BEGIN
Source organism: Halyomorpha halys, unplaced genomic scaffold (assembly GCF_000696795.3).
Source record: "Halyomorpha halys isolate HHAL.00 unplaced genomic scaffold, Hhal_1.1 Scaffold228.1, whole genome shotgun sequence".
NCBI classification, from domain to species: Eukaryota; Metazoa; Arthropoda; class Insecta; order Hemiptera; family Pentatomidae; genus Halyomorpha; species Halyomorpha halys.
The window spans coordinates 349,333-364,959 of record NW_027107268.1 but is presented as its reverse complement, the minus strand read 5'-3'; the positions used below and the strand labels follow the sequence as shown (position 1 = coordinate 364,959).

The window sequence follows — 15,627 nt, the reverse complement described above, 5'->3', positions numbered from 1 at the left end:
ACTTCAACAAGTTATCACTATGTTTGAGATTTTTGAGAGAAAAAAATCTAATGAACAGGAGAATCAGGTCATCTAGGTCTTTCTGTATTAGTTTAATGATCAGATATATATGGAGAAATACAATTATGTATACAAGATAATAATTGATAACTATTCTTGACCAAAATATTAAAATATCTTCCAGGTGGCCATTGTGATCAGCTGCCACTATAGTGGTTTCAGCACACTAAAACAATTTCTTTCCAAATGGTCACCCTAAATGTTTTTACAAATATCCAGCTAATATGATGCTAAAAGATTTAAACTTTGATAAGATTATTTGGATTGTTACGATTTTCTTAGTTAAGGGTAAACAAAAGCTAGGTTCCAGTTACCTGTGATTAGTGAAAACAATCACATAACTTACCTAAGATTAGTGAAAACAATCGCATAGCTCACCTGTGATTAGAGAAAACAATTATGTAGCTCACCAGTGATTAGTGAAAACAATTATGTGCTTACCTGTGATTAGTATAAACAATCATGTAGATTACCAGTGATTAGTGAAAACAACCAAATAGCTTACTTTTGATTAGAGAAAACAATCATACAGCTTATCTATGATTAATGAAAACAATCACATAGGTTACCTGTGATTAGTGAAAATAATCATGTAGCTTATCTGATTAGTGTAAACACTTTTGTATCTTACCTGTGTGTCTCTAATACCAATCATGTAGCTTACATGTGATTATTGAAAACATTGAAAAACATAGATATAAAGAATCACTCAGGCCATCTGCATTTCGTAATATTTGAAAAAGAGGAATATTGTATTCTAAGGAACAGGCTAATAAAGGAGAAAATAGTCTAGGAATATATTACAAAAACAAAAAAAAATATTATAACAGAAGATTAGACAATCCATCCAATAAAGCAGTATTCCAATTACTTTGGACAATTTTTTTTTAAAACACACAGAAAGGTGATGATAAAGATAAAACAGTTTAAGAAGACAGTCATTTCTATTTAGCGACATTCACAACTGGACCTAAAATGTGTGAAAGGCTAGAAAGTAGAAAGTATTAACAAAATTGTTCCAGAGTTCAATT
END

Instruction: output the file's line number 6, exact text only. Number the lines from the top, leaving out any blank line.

ACTTCAACAAGTTATCACTATGTTTGAGATTTTTGAGAGAAAAAAATCTAATGAACAGGAGAATCAGGTCATCTAGGTCTTTCTGTATTAGTTTAATGATCAGATATATATGGAGAAATACAATTATGTATACAAGATAATAATTGATAACTATTCTTGACCAAAATATTAAAATATCTTCCAGGTGGCCATTGTGATCAGCTGCCACTATAGTGGTTTCAGCACACTAAAACAATTTCTTTCCAAATGGTCACCCTAAATGTTTTTACAAATATCCAGCTAATATGATGCTAAAAGATTTAAACTTTGATAAGATTATTTGGATTGTTACGATTTTCTTAGTTAAGGGTAAACAAAAGCTAGGTTCCAGTTACCTGTGATTAGTGAAAACAATCACATAACTTACCTAAGATTAGTGAAAACAATCGCATAGCTCACCTGTGATTAGAGAAAACAATTATGTAGCTCACCAGTGATTAGTGAAAACAATTATGTGCTTACCTGTGATTAGTATAAACAATCATGTAGATTACCAGTGATTAGTGAAAACAACCAAATAGCTTACTTTTGATTAGAGAAAACAATCATACAGCTTATCTATGATTAATGAAAACAATCACATAGGTTACCTGTGATTAGTGAAAATAATCATGTAGCTTATCTGATTAGTGTAAACACTTTTGTATCTTACCTGTGTGTCTCTAATACCAATCATGTAGCTTACATGTGATTATTGAAAACATTGAAAAACATAGATATAAAGAATCACTCAGGCCATCTGCATTTCGTAATATTTGAAAAAGAGGAATATTGTATTCTAAGGAACAGGCTAATAAAGGAGAAAATAGTCTAGGAATATATTACAAAAACAAAAAAAAATATTATAACAGAAGATTAGACAATCCATCCAATAAAGCAGTATTCCAATTACTTTGGACAATTTTTTTTTAAAACACACAGAAAGGTGATGATAAAGATAAAACAGTTTAAGAAGACAGTCATTTCTATTTAGCGACATTCACAACTGGACCTAAAATGTGTGAAAGGCTAGAAAGTAGAAAGTATTAACAAAATTGTTCCAGAGTTCAATT